Coworking has boomed in Brooklyn. It's an alternative to the laptop and wall-outlet Risk game of coffeeshop commuting; these are workspaces for collaboration, encouraging sharing of resources and ideas in an effort to create an environment less boxy than the Millienial-despised cubicle. Other coworking spaces less bent on chaos include the arts-friendly 3rd Ward, Bushwick's Bat Haus, Greenpoint's The Yard, and the friendly radicals at Not an Alternative. You can find them all at Loosecubes, a marketplace for coworking and other work spaces founded in Brooklyn. 

With such forward-thinking enterpreneurs converging, crowdfunding and cottage industries are logical conclusions. It's no surprise, then, that on a Sunday afternoon, several neighborhoods in Brooklyn have emerged as meatspace iterations of Kickstarter and Etsy (headquartered in DUMBO and Greenpoint, respectively). Farmers markets and food-cart smorgasboards are filled with Kickstarter-funded operations, and events like the Brooklyn Flea and Renegade Craft Fair are like browsing Etsy in first life. Whether the "Brooklynization" of the creative industry will liberate the semio-proletariat is a matter of debate, but we can be certainly not call these upstarts business as usual.


Image courtesy of Used with permission.


Summer in New York is known for its daily free concerts, public movie screenings, and numerous public beaches—but New York is also increasingly known for its DIY entertainment scene. Showpaper, a collective publication put out by a rotating cast of Brookyn indie rockers, lists dozens of underground shows each month, many of which can only be found in Showpaper or word of mouth. Find them in the colorfully repainted reappropriated newspaper boxes around North Brooklyn.

If the cinema strikes your fancy, the film collective at the Spectacle in Williamsburg offers a low cost alternative to the major theaters ($5 per movie!) and runs as an easy-to-join collective. After a mere month of volunteering, collective members are able to contribute to the programming, making the theater open-sourced and participatory. Upcoming screenings include Battle Royale, a selection of Alexander Kluge films, and Heathers.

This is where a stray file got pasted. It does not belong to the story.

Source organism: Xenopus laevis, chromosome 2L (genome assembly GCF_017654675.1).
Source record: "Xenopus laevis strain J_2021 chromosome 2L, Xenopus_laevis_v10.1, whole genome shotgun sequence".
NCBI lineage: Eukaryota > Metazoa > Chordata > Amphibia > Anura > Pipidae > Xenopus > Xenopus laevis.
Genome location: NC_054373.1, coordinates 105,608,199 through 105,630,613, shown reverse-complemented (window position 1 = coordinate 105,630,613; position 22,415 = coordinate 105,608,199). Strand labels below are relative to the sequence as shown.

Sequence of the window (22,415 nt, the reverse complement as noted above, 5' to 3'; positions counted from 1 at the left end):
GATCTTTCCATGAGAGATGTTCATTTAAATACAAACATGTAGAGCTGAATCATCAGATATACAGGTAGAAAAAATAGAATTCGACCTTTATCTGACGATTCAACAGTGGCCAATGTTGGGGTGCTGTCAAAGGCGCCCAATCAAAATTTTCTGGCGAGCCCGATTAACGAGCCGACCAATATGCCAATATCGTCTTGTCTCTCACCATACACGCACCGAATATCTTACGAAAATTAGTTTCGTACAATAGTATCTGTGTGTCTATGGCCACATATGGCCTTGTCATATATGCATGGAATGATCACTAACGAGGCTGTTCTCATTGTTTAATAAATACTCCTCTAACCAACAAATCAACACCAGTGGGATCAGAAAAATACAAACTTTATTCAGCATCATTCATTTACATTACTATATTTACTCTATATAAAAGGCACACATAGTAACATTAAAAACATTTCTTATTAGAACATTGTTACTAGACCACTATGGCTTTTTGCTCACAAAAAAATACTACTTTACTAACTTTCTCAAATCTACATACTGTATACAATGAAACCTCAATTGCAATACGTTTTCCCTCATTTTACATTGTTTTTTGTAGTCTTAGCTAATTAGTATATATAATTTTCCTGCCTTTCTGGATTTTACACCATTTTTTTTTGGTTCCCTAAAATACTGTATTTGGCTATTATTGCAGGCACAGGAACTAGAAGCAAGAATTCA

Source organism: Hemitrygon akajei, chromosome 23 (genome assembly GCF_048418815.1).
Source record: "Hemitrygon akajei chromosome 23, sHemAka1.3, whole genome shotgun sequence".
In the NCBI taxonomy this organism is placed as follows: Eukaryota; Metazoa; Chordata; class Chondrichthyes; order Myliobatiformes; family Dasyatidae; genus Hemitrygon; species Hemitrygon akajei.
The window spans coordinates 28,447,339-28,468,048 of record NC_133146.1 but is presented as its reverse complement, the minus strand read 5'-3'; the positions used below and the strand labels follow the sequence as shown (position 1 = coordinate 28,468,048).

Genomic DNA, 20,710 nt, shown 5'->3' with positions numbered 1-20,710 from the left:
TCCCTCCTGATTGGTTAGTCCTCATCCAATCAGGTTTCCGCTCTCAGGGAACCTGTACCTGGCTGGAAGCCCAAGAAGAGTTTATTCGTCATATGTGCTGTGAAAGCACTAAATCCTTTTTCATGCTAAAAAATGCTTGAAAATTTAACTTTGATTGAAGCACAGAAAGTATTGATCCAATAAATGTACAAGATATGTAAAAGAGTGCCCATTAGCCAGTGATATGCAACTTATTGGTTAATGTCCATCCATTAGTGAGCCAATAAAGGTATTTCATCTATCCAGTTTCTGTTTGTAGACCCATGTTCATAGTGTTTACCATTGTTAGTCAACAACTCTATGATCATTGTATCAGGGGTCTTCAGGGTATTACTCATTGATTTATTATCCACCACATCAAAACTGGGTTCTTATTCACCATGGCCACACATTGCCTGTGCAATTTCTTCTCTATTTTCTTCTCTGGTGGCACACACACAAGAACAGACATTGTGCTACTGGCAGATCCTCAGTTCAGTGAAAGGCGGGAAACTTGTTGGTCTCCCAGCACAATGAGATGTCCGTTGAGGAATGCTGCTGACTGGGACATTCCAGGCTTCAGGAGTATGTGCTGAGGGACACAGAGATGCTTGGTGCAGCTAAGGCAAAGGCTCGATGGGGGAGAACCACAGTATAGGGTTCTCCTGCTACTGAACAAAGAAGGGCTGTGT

Photo by A.M. Gittlitz

If you’re like me, you often find yourself in a situation where all of your coffee and books are simultaneously consumed and you are in desperate need of new batches of both. A new bookstore in Bushwick has found a solution to this all-too-common problem. Molasses Books on Hart Street is a normal used bookstore/café, except it has cut out the cash middleman in the used book-to-coffee exchange. Last week I went into Molasses and traded two books for a cup of coffee and a copy of Salinger’s Raise High the Roofbeam, Carpenters. Co-owner Matthew Winn says he’s not doing anything special. “We operate like a normal used book store, we offer credit of 30% of how much we think the book will sell for," he says.

Nonetheless, the novelty of cashless exchange has garnered the store much attention. As for profitability, Winn hopes a forthcoming license to sell beer and wine will be the key — although it might mean he’ll have to turn down a few books for exchange.

Williamsburg’s Bookthug Nation and freshly minted Bushwick offshoot Human Relations also privilege exchange—offering twice the amount of store credit per book than cash. The stores, co-owned by zinester legend Aaron Cometbus, also offer an extensive small press and fanzine section.

Building Materials, Appliances, Art Supplies

Urban homesteaders and loft-dwellers alike are becoming unlikely carpenters as they build their niche in the ever-cramped city. The typically costly projects of renovating living spaces sorely necessitates anti-Home Depots. Build it Green in Queens is such a spot. Selling largely used and salvaged hardware, Build it Green emphasized perhaps the most vital aspect of the recycling triangle: reuse. Their warehouse in Astoria is filled with perfectly good materials, ranging from windows to marble to refrigerators, that would have otherwise ended up in a landfill. For artists, Materials For the Arts, also in Long Island City, provides the same function.


While organized dumpster diving has been going on at least since San Francisco’s Diggers, New York has birthed a new spin on free-living called Freeganism. Launched by Adam Weissman nearly a decade ago, gives NYC divers a place to share intel on the best spots to get free food after dark. Until recently, the site also organized free "trash tours,” showing squeamish first-time divers good places to find food and how to retrieve it with proper etiquette (tying up the bag and not leaving a mess on the sidewalk.) In the past, New York Freegans have also organized parties, "Really Really Free Markets," bike repair shops, and of course, dinners.

Image courtesy HowStuffWorks under fair use.

A.M. Gittlitz


A.M. Gittlitz

Career troublemaker and writer of fiction, essays focusing on radical politics, punk rock, and lifestyle adventurism. My work has been published on Salon, The New Inquiry, Arthur Magazine, Vol 1

Things I share: lifehacks, criticism, books, housing, food, alcohol,